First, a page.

Investment Fund
OEFFA Policy
Begin Farming
Growers Resources
Seasonal Jobs Program

Grow  Carrots This Year!
By (uncredited)

Are you looking for a tasty, nutritious, crop that can be grown early in the spring and late into the winter? One delicious carrot contains enough beta carotene for your body to meet 100% of ofí recommended daily allowance of vitamin A, an essential for good vision and normal growth in children. They are easy to grow, if you know a few tricks.

Carrots can be planted in Ohio any time from April through July. Success is always determined in the first three or four weeks of growth, but once they are established and mulched, they need little care.

The large root of a carrot needs loose, deep fluffy, rock free soil,and plenty of moisture to grow quickly and produce a crisp, juicy carrot. Use your lightest soil, and mix in 3-6" of compost. This will ensure a crust free soil and enable the tiny seedlings to easily emerge. Avoid synthetic fertilizers such as miracle Gro which will kill soil life and harden the soil.

Because carrots are spotty germinators, sow seed thickly. Some common techniques for sowing include mixing the tiny seeds with sand and then broadcasting. When covering the seeds, try a thin layer of peat moss, it will old moisture.

It will take the seeds 2-3 weeks to sprout. If they are allowed to dry out at any time during this period, your crop may not get out of the ground. Wait before you plant and check the bed daily. If you must go away, lay a sheet of wet burlap over the bed to conserve moisture.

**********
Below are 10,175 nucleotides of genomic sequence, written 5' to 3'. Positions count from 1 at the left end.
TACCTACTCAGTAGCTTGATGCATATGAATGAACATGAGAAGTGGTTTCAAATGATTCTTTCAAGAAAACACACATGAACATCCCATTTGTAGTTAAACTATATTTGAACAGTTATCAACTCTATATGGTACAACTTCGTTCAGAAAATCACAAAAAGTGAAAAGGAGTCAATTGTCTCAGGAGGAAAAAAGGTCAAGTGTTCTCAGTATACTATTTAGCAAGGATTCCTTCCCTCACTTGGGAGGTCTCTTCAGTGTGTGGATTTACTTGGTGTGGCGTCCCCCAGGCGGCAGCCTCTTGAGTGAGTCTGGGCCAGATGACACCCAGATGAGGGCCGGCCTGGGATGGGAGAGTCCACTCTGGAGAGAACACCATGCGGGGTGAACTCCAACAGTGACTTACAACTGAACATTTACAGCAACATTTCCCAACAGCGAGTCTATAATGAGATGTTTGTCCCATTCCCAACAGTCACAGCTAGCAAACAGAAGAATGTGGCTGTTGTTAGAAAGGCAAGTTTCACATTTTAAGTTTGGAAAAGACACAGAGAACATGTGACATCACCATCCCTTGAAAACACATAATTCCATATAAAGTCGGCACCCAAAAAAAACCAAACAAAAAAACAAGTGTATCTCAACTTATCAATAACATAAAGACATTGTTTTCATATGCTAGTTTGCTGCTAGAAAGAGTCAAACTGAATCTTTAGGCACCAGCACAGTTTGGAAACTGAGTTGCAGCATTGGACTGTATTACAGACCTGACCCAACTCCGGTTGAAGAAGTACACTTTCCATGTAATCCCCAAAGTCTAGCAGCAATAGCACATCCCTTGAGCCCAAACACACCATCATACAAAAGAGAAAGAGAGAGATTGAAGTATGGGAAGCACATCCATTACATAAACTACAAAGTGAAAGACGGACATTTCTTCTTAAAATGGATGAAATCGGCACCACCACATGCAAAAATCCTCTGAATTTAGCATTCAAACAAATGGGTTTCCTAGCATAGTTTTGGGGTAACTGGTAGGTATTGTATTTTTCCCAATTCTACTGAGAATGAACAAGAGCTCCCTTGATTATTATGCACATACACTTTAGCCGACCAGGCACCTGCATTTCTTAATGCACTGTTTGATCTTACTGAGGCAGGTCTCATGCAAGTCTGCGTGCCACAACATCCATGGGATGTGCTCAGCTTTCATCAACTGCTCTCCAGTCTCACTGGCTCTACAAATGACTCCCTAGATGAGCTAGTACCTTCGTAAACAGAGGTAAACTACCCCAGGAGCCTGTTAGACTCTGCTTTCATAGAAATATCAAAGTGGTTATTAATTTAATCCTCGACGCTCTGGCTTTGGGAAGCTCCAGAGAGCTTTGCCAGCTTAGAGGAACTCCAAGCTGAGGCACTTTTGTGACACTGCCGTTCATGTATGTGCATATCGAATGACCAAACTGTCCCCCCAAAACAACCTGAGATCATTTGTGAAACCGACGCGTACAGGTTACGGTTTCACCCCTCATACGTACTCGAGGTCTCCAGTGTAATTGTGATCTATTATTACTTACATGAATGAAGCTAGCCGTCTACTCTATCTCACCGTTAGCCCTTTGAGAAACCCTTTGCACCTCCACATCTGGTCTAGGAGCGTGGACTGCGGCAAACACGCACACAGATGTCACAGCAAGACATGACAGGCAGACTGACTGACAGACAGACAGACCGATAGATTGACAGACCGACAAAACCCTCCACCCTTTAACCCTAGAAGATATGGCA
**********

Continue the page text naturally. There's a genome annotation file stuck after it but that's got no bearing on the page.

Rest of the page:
Thinning is complicated by look-alike weeds. Wild carrot (Queen Anne's Lace) and ragweed. With a little practices, you'll be able to tell the ferny carrot seedlings from the coarser ragweed leaves. To identify wild carrot, which has the same ferny leaf as the tame carrot, scrape a little soil away at the base of the stem, if the root is white, pull it out. To make life easier, avoid planting carrots in beds infested with wild carrot.

Weed by hand once or twice, then mulch to control weeds and protects carrot shoulders from the sun, which turns them green. Tender, juicy carrots are produced by rapid growth, so keep well watered if it doesn't rain.

Tunnel in the roots are caused by carrot fly larva. Control them by covering the growing plants with floating row covers and annual crop rotation. Row covers also prevents aster yellows, which is spread by the six spotted leaf hopper.

Carrots are an excellent storage crop. To store in the ground. mulch heavily over the tops and dig as needed during the winter. If you have a cellar, store them in buckets of moistened peat moss. Once you try your own homegrown carrots, you'll never go back to store bought again.